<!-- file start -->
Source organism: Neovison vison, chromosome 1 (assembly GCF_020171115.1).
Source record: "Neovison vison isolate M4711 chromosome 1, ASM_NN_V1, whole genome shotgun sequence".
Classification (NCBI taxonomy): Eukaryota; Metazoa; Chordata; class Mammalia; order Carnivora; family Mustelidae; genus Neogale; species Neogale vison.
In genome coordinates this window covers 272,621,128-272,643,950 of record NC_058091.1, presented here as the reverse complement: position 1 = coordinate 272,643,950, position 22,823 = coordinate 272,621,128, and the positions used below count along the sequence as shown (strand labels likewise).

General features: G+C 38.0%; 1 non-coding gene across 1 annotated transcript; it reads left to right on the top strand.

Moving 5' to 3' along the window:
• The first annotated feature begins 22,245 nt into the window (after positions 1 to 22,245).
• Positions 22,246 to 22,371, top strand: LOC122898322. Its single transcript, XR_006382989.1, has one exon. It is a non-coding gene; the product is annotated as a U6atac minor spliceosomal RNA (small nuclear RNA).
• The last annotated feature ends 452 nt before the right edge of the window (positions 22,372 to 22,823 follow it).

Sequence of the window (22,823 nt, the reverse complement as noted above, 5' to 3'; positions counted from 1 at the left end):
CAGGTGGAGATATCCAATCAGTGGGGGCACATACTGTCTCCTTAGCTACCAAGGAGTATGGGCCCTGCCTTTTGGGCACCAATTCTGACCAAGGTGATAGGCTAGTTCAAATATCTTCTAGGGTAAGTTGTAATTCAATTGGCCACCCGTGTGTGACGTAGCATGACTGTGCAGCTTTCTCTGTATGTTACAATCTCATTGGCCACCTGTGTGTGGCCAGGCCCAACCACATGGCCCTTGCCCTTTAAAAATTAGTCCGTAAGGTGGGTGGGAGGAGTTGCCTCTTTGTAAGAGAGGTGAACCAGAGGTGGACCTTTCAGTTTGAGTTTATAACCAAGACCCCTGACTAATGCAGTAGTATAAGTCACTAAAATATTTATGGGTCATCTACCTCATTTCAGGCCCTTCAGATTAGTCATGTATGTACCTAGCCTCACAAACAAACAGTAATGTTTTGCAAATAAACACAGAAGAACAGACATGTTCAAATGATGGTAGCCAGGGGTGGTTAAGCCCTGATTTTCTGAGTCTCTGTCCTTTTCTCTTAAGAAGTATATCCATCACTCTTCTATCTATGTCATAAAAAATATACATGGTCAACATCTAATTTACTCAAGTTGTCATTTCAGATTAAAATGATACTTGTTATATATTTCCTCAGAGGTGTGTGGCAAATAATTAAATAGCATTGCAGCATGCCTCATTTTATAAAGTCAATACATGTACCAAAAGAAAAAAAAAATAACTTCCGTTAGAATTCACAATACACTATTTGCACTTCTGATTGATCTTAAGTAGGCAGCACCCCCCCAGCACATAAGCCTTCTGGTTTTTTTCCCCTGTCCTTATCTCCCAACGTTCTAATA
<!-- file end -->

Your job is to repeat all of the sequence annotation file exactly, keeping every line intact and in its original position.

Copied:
Source organism: Neovison vison, chromosome 1 (assembly GCF_020171115.1).
Source record: "Neovison vison isolate M4711 chromosome 1, ASM_NN_V1, whole genome shotgun sequence".
Classification (NCBI taxonomy): Eukaryota; Metazoa; Chordata; class Mammalia; order Carnivora; family Mustelidae; genus Neogale; species Neogale vison.
In genome coordinates this window covers 272,621,128-272,643,950 of record NC_058091.1, presented here as the reverse complement: position 1 = coordinate 272,643,950, position 22,823 = coordinate 272,621,128, and the positions used below count along the sequence as shown (strand labels likewise).

General features: G+C 38.0%; 1 non-coding gene across 1 annotated transcript; it reads left to right on the top strand.

Moving 5' to 3' along the window:
• The first annotated feature begins 22,245 nt into the window (after positions 1 to 22,245).
• Positions 22,246 to 22,371, top strand: LOC122898322. Its single transcript, XR_006382989.1, has one exon. It is a non-coding gene; the product is annotated as a U6atac minor spliceosomal RNA (small nuclear RNA).
• The last annotated feature ends 452 nt before the right edge of the window (positions 22,372 to 22,823 follow it).

Sequence of the window (22,823 nt, the reverse complement as noted above, 5' to 3'; positions counted from 1 at the left end):
CAGGTGGAGATATCCAATCAGTGGGGGCACATACTGTCTCCTTAGCTACCAAGGAGTATGGGCCCTGCCTTTTGGGCACCAATTCTGACCAAGGTGATAGGCTAGTTCAAATATCTTCTAGGGTAAGTTGTAATTCAATTGGCCACCCGTGTGTGACGTAGCATGACTGTGCAGCTTTCTCTGTATGTTACAATCTCATTGGCCACCTGTGTGTGGCCAGGCCCAACCACATGGCCCTTGCCCTTTAAAAATTAGTCCGTAAGGTGGGTGGGAGGAGTTGCCTCTTTGTAAGAGAGGTGAACCAGAGGTGGACCTTTCAGTTTGAGTTTATAACCAAGACCCCTGACTAATGCAGTAGTATAAGTCACTAAAATATTTATGGGTCATCTACCTCATTTCAGGCCCTTCAGATTAGTCATGTATGTACCTAGCCTCACAAACAAACAGTAATGTTTTGCAAATAAACACAGAAGAACAGACATGTTCAAATGATGGTAGCCAGGGGTGGTTAAGCCCTGATTTTCTGAGTCTCTGTCCTTTTCTCTTAAGAAGTATATCCATCACTCTTCTATCTATGTCATAAAAAATATACATGGTCAACATCTAATTTACTCAAGTTGTCATTTCAGATTAAAATGATACTTGTTATATATTTCCTCAGAGGTGTGTGGCAAATAATTAAATAGCATTGCAGCATGCCTCATTTTATAAAGTCAATACATGTACCAAAAGAAAAAAAAAATAACTTCCGTTAGAATTCACAATACACTATTTGCACTTCTGATTGATCTTAAGTAGGCAGCACCCCCCCAGCACATAAGCCTTCTGGTTTTTTTCCCCTGTCCTTATCTCCCAACGTTCTAATA